Hartmut Honisch
Mon Dec 9 13:12:00 GMT 2002


the other day we talked about cygwin's setuid problem under Windows
NT/2K/XP. I suggest that we re-enable subauthentication, because it has the
advantage that it correctly changes the Windows security context a
process/thread runs in. The current solution with NTCreateToken doesn't
correctly handle all situatuions.

I've mainly been testing with ssh and public key authentication. The sshd is
installed as Windows service, running under the LocalSystem account. When I
use an ssh client (and public key authentication) to connect to the sshd as
"MyUser", the session should run in the security context "MyUser". Howerver,
all calls to Windows' GetUserName() or similar functions always return the
LocalSystem account. Therefore, I effectively have the permissons of
LocalSystem when accessing secured objects on the target system. This is no

If I remember correctly, you problem was that you got subauthentication
working only under Win2K, and not on XP and NT 4. I don't see why it
shouldn't work on XP (it did when I tried it on my PC), but NT was a generic
problem. The Lsa* functions that I need to call for subauthentication are
not exported by any DLL on NT - on 2K and XP, secur32.dll exports them.

I found out that Microsoft's freely available NT 4 Driver Development Kit
contains a library "lsadll.lib" that actually _implements_ those functions,
i.e. the code for the Lsa* stuff is _in_ that lib-file, and not in a system
DLL. And I have _no_ idea how the source code to that lib-file looks like,
so at least for now, I guess we have to use the lib-file itself, which
probably raises some legal issues (see below).

So, to make subauthentication work on NT, cygwin1.dll (which contains the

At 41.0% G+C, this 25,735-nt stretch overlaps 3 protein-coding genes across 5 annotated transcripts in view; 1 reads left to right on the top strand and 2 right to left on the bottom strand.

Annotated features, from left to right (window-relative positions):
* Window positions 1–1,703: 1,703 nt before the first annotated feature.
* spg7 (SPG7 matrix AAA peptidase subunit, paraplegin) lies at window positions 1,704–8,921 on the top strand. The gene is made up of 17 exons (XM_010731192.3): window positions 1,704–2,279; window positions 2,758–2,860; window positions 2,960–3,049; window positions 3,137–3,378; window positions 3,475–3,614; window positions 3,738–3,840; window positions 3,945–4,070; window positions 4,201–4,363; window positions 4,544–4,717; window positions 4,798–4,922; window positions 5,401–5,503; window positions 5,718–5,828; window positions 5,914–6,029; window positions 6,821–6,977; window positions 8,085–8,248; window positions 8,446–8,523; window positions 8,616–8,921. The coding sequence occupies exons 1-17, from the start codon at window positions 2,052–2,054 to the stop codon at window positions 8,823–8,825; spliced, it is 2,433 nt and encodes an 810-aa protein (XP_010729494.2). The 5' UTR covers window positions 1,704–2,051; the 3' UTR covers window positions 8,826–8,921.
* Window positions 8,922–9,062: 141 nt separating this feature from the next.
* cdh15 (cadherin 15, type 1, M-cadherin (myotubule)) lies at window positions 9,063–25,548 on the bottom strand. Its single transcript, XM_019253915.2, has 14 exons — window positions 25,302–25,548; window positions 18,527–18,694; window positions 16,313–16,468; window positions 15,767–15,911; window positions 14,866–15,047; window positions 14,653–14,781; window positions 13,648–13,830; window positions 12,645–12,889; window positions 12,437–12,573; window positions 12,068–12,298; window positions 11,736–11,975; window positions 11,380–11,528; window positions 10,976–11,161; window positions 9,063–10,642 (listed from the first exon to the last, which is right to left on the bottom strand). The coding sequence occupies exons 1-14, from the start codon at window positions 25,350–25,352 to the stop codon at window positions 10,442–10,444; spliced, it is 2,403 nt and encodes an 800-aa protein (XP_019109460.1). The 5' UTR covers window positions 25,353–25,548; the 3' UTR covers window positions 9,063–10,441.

setuid-stuff) would have to link to lsadll.lib, rather than loading the lsa*
functions from secur32.dll

Unfortunately, lsadll.lib imports some functions exported by ntdll.dll.
Microsoft's documentation advises the programmer to link to ntdll.lib,
another file contained in the NT4 DDK, which is used to statically link to
ntdll.dll. However, I would assume that if cygwin1.dll was statically linked
to lsadll.lib and ntdll.lib, it wouldn't work any more on 9x-Systems,
because ntdll.dll would be missing, right?

Maybe there would be a way to link cygwin.dll to lsa.lib and load the
required ntdll-functions by using the autoload stuff. But the way I solved
the problem was to create a new dll (/bin/cyglsa.dll) that exports the
required lsa* functions - a dll that works on NT, 2K and XP. And I changed to load the lsa functions from cyglsa.dll, and not from
secur32.dll. So cygwin on Win9x should still work (I haven't tested it yet -
only tried NT, 2K and XP so far). (Essentially, we create our _own_
secur32.dll ...)

With those changes and your subauth-module, subauthentication works fine.
You don't even have to copy the cygsuba.dll to the system32 directory - just
copy it into /bin and write the whole path to the registry. And users who
want to use subauthentication need some additional Windows privileges that
are not granted by default: SE_TCB_NAME, SE_ASSIGNPRIMARYTOKEN_NAME and

I see a legal issue though. If I understand the NT4 DDK license agreement
correctly, we're not allowed to freely distribute  lsadll.lib and ntdll.lib
(even though it's available for free), which would be required to create
cyglsa.dll. However, we should are allowed to use the lib-files to create a
dll (=> cyglsa.dll) and distribute that dll instead. If a developer wants to
build cyglsa.dll himself, he'll have to download the NT4 DDK from somewhere,
but I think that will be necessary very rarely.

Finally some remarks to using network resources. Subauthentication is only
supported for network logons, and those don't create logon sessions. So, at
first, when I was in a ssh session and wanted to connect network resources,
Windows' "net use" returned an error message telling me that there was no
active logon session. But there is a workaround for that: _Always_ specify
username and password ("net use \\server\share mypassword
/user:Domain\user"), and you _will_ be able to connect to the network

So, what do you think?


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